Delemotte, L.
    KTH, School of Engineering Sciences (SCI), Applied Physics. KTH, Centres, Science for Life Laboratory, SciLifeLab.
    Determining the molecular basis of voltage sensitivity in membrane proteins2018In: The Journal of General Physiology, ISSN 0022-1295, E-ISSN 1540-7748, Vol. 215, no 10, p. 1444-1458Article in journal (Refereed)
    Abstract [en]

    Voltage-sensitive membrane proteins are united by their ability to transform changes in membrane potential into mechanical work. They are responsible for a spectrum of physiological processes in living organisms, including electrical signaling and cell-cycle progression. Although the mechanism of voltage-sensing has been well characterized for some membrane proteins, including voltage-gated ion channels, even the location of the voltage-sensing elements remains unknown for others. Moreover, the detection of these elements by using experimental techniques is challenging because of the diversity of membrane proteins. Here, we provide a computational approach to predict voltage-sensing elements in any membrane protein, independent of its structure or function. It relies on an estimation of the propensity of a protein to respond to changes in membrane potential. We first show that this property correlates well with voltage sensitivity by applying our approach to a set of voltage-sensitive and voltage-insensitive membrane proteins. We further show that it correctly identifies authentic voltage-sensitive residues in the voltage-sensor domain of voltage-gated ion channels. Finally, we investigate six membrane proteins for which the voltage-sensing elements have not yet been characterized and identify residues and ions that might be involved in the response to voltage. The suggested approach is fast and simple and enables a characterization of voltage sensitivity that goes beyond mere identification of charges. We anticipate that its application before mutagenesis experiments will significantly reduce the number of potential voltage-sensitive elements to be tested.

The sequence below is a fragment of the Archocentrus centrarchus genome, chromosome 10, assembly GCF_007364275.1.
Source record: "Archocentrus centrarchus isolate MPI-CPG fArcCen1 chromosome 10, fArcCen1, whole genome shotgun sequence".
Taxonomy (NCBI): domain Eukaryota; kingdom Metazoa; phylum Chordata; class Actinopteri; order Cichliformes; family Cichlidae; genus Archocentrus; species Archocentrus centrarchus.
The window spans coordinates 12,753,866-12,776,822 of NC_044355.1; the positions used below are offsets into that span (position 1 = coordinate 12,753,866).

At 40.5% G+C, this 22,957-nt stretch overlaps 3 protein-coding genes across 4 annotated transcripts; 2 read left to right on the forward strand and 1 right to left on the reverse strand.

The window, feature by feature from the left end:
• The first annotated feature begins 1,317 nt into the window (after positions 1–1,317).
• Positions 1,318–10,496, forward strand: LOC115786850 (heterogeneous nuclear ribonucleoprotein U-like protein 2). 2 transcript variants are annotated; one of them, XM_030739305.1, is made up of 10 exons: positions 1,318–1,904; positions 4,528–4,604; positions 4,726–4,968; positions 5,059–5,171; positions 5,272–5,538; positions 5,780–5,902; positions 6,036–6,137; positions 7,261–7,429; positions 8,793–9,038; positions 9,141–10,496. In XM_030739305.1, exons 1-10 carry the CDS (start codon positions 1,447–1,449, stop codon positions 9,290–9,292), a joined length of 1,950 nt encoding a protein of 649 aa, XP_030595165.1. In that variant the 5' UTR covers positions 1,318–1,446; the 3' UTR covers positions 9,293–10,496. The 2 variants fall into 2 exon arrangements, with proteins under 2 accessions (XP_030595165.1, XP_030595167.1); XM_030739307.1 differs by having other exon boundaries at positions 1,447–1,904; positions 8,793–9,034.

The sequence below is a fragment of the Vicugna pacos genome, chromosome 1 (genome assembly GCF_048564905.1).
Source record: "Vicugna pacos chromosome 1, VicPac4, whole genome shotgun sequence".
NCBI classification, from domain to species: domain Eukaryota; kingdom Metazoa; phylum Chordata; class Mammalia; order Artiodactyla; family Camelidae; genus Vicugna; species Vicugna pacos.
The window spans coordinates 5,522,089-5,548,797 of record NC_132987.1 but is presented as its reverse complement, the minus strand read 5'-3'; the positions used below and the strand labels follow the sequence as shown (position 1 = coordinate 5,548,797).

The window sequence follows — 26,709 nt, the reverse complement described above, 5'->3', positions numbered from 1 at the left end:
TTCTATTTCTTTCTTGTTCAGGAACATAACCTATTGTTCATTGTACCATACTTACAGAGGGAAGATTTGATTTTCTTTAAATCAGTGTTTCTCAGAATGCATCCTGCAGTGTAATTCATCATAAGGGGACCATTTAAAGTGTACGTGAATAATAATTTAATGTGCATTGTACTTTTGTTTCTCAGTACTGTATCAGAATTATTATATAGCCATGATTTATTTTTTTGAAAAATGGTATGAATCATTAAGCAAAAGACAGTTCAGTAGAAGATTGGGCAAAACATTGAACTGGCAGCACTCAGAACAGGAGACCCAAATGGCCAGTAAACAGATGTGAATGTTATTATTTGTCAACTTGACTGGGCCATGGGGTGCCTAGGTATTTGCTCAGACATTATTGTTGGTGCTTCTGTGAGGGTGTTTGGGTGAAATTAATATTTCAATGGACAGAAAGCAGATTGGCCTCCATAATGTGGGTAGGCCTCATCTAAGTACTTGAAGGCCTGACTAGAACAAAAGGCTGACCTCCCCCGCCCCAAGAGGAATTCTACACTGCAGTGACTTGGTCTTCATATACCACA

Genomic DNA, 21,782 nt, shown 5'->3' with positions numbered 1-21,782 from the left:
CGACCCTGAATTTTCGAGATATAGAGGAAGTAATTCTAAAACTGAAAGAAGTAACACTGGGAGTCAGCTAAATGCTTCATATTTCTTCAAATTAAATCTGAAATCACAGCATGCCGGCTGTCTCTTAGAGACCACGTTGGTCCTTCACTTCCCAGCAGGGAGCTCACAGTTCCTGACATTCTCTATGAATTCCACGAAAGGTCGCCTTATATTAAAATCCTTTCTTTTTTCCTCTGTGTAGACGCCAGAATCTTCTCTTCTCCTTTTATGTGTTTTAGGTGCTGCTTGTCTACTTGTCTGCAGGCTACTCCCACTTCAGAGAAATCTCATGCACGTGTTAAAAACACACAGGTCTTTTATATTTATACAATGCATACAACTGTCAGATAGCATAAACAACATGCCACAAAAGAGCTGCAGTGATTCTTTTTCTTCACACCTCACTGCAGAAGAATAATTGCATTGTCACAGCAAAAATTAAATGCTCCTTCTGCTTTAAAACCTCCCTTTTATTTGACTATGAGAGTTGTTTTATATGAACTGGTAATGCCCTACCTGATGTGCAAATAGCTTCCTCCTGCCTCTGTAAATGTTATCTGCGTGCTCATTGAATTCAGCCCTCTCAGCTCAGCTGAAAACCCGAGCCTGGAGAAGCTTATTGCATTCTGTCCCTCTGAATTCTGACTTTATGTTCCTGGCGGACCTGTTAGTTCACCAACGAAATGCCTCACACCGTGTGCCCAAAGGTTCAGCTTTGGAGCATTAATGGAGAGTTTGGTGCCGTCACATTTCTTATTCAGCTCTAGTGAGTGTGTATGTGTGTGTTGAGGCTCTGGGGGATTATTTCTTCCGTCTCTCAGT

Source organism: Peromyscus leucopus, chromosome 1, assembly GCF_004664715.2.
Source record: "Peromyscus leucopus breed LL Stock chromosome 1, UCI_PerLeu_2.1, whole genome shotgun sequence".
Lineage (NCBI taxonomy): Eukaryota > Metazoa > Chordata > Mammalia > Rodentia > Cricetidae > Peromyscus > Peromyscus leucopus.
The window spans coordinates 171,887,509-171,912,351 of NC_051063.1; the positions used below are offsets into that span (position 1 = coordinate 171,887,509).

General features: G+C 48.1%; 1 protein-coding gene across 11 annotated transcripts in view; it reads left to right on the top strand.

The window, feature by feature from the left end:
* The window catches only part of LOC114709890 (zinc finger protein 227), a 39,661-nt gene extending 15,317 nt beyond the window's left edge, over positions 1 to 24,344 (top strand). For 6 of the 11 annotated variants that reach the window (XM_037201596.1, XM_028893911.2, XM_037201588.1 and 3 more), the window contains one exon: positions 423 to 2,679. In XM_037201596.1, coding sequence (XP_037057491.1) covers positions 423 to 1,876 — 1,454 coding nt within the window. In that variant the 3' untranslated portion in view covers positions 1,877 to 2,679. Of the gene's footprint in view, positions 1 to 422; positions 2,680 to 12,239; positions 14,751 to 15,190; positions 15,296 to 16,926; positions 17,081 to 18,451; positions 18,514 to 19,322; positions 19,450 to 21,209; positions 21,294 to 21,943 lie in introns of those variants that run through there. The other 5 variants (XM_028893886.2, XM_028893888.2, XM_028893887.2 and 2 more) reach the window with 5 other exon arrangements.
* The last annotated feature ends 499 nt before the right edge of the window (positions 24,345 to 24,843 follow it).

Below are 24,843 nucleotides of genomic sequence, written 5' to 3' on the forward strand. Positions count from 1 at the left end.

• 13.
    Kasimova, Marina A.
    et al.
    KTH, School of Engineering Sciences (SCI), Applied Physics, Biophysics.
    Lindahl, Erik
    KTH.
    Delemotte, Lucie
    KTH, School of Engineering Sciences (SCI), Applied Physics, Biophysics.